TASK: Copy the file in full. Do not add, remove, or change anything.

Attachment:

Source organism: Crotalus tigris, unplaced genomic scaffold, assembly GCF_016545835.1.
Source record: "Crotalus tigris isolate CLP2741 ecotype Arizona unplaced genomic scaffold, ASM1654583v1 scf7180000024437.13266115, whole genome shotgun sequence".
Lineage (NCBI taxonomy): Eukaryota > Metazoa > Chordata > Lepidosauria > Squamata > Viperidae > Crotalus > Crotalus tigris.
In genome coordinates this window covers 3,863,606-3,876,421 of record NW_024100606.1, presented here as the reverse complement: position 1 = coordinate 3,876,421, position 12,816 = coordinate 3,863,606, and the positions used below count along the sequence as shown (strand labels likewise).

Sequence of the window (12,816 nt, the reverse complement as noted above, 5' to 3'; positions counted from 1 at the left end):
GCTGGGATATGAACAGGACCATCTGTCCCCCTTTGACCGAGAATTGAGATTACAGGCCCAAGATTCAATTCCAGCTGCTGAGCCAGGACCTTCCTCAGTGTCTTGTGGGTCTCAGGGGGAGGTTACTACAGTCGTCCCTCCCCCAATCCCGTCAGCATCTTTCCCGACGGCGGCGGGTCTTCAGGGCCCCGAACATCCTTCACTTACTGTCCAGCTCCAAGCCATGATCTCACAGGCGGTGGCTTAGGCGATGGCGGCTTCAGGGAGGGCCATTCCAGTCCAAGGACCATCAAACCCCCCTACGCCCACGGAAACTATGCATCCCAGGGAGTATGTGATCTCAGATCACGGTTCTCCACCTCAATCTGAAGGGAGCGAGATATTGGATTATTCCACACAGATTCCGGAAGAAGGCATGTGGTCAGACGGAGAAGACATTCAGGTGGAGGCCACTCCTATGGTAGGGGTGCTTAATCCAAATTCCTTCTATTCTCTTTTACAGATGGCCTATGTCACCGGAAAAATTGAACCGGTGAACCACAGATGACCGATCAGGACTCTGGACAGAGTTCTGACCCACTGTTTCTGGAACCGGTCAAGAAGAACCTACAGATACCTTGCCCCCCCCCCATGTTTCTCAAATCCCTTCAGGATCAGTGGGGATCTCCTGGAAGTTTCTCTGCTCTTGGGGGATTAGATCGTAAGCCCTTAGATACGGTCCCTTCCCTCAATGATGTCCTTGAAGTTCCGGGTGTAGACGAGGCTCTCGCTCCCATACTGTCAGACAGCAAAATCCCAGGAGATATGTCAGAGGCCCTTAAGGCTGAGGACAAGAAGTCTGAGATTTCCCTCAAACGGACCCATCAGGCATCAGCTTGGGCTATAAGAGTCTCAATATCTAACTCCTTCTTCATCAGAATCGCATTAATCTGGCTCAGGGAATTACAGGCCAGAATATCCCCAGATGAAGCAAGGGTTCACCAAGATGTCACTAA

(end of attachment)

Source organism: Crotalus tigris, unplaced genomic scaffold, assembly GCF_016545835.1.
Source record: "Crotalus tigris isolate CLP2741 ecotype Arizona unplaced genomic scaffold, ASM1654583v1 scf7180000024437.13266115, whole genome shotgun sequence".
Lineage (NCBI taxonomy): Eukaryota > Metazoa > Chordata > Lepidosauria > Squamata > Viperidae > Crotalus > Crotalus tigris.
In genome coordinates this window covers 3,863,606-3,876,421 of record NW_024100606.1, presented here as the reverse complement: position 1 = coordinate 3,876,421, position 12,816 = coordinate 3,863,606, and the positions used below count along the sequence as shown (strand labels likewise).

Sequence of the window (12,816 nt, the reverse complement as noted above, 5' to 3'; positions counted from 1 at the left end):
GCTGGGATATGAACAGGACCATCTGTCCCCCTTTGACCGAGAATTGAGATTACAGGCCCAAGATTCAATTCCAGCTGCTGAGCCAGGACCTTCCTCAGTGTCTTGTGGGTCTCAGGGGGAGGTTACTACAGTCGTCCCTCCCCCAATCCCGTCAGCATCTTTCCCGACGGCGGCGGGTCTTCAGGGCCCCGAACATCCTTCACTTACTGTCCAGCTCCAAGCCATGATCTCACAGGCGGTGGCTTAGGCGATGGCGGCTTCAGGGAGGGCCATTCCAGTCCAAGGACCATCAAACCCCCCTACGCCCACGGAAACTATGCATCCCAGGGAGTATGTGATCTCAGATCACGGTTCTCCACCTCAATCTGAAGGGAGCGAGATATTGGATTATTCCACACAGATTCCGGAAGAAGGCATGTGGTCAGACGGAGAAGACATTCAGGTGGAGGCCACTCCTATGGTAGGGGTGCTTAATCCAAATTCCTTCTATTCTCTTTTACAGATGGCCTATGTCACCGGAAAAATTGAACCGGTGAACCACAGATGACCGATCAGGACTCTGGACAGAGTTCTGACCCACTGTTTCTGGAACCGGTCAAGAAGAACCTACAGATACCTTGCCCCCCCCCCATGTTTCTCAAATCCCTTCAGGATCAGTGGGGATCTCCTGGAAGTTTCTCTGCTCTTGGGGGATTAGATCGTAAGCCCTTAGATACGGTCCCTTCCCTCAATGATGTCCTTGAAGTTCCGGGTGTAGACGAGGCTCTCGCTCCCATACTGTCAGACAGCAAAATCCCAGGAGATATGTCAGAGGCCCTTAAGGCTGAGGACAAGAAGTCTGAGATTTCCCTCAAACGGACCCATCAGGCATCAGCTTGGGCTATAAGAGTCTCAATATCTAACTCCTTCTTCATCAGAATCGCATTAATCTGGCTCAGGGAATTACAGGCCAGAATATCCCCAGATGAAGCAAGGGTTCACCAAGATGTCACTAA